Lesson ID: 245

Denmark Vesey Insurrection (1822)

http://users.erols.com/bcccsbs/vesey.htm

Description: Telemaque ('Denmark') Vesey, lived in Charleston, South Carolina and was a carpenter by trade. He is credited with organizing a massive conspiracy among the African-American people of Charleston to seize the city and liberate those held in bondage. Review primary source materials from the Trial Record of the Vesey Insurrection and the rules of procedure established for the prosecution of the persons accused. Following a review of the trial record, the decide on the guilt or innocence of an individual accused and then discover the original outcome. Standard 8.7.2

Author: Avery Research Center for African American History and Culture

Lesson ID: 1130

Economy vs. Humanity: Exploring the Triangle Trade and the Middle Passage

http://www.thirteen.org/edonline/ntti/resources/lessons/h_economy/

Description: The Triangle Trade, though morally reprehensible, was integral to the growth of the economies of the United States and Great Britain. The last leg of that trek, known as the Middle Passage, retains the infamy of having been a horrific journey for Africans who had been free in their countries but were being enslaved in the Americas. The Middle Passage is synonymous with intense human suffering, degradation, and mortality. Through the video series, FREEDOM: A History of US and the companion Web site http://www.pbs.org/historyofus utilized in this lesson, students will explore the economic importance of the Triangle Trade and the experience of enslaved Africans who were forced to endure the Middle Passage. They will examine primary sources, such as written accounts of slave ship experiences, to understand the experiences of enslaved Africans, slaveholders, and abolitionists. Standard 7.11.3 and 8.7.2

Author: Adrienne J. Kupper, Thirteen Ed Online

Lesson ID: 343

Eli Whitney's Patent for the Cotton Gin

http://www.archives.gov/education/lessons/cotton-gin-patent/activities.html

Description: In Article I, Section 8, Clause 8, the Constitution empowers Congress "To promote the progress of science and useful arts by securing for limited times to authors and inventors the exclusive right to their respective writings and discoveries." This led to the deveopment of patent law. Patent law must carefully balance the rights of the inventor to profit from his or her invention (through the grant of a temporary monopoly) against the needs of society at large to benefit from new ideas. Standards 8.7.1 and 12.3.1 economics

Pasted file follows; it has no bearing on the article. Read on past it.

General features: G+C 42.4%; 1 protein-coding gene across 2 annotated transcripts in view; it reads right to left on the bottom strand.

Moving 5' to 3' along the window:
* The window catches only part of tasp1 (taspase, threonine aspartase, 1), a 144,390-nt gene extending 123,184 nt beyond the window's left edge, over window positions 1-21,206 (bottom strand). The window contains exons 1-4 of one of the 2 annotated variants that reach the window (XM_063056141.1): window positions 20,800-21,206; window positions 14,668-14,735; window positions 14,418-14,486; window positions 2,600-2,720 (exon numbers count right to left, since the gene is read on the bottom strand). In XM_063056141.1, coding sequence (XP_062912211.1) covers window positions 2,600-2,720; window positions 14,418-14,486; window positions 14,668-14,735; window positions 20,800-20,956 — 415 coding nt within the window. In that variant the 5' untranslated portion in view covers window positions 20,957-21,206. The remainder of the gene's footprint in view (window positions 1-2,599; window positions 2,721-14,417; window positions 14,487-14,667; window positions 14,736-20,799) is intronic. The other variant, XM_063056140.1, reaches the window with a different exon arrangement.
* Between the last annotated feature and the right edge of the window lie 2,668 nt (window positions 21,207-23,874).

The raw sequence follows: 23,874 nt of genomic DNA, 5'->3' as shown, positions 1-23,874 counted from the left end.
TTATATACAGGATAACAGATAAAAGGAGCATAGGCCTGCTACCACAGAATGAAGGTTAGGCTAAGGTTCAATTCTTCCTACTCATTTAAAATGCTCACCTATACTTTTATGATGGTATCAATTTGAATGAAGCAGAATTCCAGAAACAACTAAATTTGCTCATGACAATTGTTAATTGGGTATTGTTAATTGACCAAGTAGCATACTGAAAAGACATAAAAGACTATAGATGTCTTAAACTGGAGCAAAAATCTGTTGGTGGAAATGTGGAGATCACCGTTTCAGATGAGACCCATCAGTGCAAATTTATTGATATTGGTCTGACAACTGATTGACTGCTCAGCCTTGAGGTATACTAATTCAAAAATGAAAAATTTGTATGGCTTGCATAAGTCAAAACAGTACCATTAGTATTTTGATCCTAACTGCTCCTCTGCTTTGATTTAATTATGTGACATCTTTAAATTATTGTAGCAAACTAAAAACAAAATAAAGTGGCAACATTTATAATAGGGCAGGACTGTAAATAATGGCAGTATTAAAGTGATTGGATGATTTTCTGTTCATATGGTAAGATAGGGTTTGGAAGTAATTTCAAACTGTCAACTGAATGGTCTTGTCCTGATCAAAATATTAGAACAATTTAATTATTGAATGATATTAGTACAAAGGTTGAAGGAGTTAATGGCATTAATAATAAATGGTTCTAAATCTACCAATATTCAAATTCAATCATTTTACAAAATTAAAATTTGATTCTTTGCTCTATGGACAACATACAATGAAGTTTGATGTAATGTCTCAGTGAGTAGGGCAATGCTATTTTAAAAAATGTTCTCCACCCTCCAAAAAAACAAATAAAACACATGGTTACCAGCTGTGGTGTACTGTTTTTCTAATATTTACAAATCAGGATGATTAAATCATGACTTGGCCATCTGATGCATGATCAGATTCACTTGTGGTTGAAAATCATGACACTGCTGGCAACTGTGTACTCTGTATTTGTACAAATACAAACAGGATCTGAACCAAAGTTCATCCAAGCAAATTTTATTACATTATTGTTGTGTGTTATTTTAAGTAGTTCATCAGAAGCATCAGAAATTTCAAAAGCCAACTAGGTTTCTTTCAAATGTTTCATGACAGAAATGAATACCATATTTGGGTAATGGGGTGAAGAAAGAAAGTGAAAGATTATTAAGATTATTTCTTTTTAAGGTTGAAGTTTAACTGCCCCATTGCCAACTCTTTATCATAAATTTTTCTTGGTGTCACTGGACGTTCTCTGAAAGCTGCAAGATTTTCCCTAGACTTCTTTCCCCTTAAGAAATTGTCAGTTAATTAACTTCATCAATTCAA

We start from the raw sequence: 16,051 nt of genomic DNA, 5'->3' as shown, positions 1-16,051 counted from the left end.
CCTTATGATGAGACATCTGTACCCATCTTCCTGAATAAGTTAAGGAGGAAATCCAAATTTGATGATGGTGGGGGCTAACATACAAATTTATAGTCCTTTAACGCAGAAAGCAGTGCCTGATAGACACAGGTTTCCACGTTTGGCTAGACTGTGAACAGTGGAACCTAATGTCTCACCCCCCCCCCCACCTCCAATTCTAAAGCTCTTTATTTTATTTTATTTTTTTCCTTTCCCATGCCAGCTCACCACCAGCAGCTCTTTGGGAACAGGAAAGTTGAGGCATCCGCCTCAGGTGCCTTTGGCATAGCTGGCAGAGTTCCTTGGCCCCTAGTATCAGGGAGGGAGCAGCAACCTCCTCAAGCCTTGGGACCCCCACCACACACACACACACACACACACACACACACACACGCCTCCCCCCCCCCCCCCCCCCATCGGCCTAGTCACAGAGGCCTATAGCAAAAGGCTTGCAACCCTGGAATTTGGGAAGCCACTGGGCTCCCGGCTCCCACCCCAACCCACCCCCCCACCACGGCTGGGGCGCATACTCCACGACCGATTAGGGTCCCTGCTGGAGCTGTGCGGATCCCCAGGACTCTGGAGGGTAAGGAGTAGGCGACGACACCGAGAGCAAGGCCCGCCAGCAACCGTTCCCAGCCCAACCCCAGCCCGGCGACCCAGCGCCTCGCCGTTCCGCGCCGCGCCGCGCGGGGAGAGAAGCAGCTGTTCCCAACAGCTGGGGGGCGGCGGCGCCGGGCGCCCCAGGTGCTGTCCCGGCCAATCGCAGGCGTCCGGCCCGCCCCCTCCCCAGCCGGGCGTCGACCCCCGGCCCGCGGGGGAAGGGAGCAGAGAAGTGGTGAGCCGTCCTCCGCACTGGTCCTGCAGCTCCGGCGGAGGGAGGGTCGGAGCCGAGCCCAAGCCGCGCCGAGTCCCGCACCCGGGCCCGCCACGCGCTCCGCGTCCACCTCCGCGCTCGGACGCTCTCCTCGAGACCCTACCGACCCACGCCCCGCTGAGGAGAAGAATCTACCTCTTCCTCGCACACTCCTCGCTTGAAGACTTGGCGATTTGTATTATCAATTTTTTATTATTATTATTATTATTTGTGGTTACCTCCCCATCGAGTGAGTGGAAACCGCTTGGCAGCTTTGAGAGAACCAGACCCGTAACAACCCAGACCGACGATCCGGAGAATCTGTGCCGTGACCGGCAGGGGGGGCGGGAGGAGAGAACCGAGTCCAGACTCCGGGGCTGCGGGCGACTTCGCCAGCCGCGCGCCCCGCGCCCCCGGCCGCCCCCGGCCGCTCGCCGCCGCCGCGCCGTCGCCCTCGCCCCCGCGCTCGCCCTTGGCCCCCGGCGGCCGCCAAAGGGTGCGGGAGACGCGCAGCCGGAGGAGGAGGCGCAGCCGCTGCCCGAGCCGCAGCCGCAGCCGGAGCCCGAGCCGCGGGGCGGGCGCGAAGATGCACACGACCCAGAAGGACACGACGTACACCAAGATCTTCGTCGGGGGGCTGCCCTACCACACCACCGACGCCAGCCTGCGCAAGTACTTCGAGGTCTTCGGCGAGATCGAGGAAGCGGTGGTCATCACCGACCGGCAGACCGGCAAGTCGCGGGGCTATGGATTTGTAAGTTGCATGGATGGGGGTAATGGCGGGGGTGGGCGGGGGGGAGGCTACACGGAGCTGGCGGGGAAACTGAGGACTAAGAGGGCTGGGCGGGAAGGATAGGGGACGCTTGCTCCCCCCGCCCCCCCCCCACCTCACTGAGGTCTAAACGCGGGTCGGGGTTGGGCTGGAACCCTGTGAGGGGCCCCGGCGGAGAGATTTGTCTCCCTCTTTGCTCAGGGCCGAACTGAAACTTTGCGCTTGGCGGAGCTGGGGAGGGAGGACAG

Author: Joan Brodsky Schur, Village Community School

Lesson ID: 352

Families in Bondage

http://edsitement.neh.gov/view_lesson_plan.asp?ID=280

Description: This two-part lesson plan draws on letters written by African Americans in slavery and by free blacks to loved ones still in bondage, singling out a few among the many slave experiences to offer students a glimpse into slavery and its effects on African American family life. Through these letters, students explore some of the ways African Americans sought to overcome anguish and examine the emotional terrain of the people of the time. Standards 8.7.2 and 8.7.4

Author: EDSITEment, National Endowment for the Humanities

Lesson ID: 394

Fixing a Gin: Math and History at Your Desk

http://invention.smithsonian.org/centerpieces/whole_cloth/u2ei/index.html

Description: Explore the life of free black William Ellison, a successful businessman and mechanic in the south in the early 19th c. Ellison is an example of a slave who, because of his technological and business skills (as a cotton gin builder/repairer), was able to earn his freedom and enjoy substantial financial success. Standards 8.7.1 and 8.7.4

Author: The Lemelson Center for the Study of Invention and Innovation, National Museum of American History

Lesson ID: 409

26 lessons found; showing 10 per page, sorted by Title...
Showing Grade 8, Unit 7, American South: 1800-1850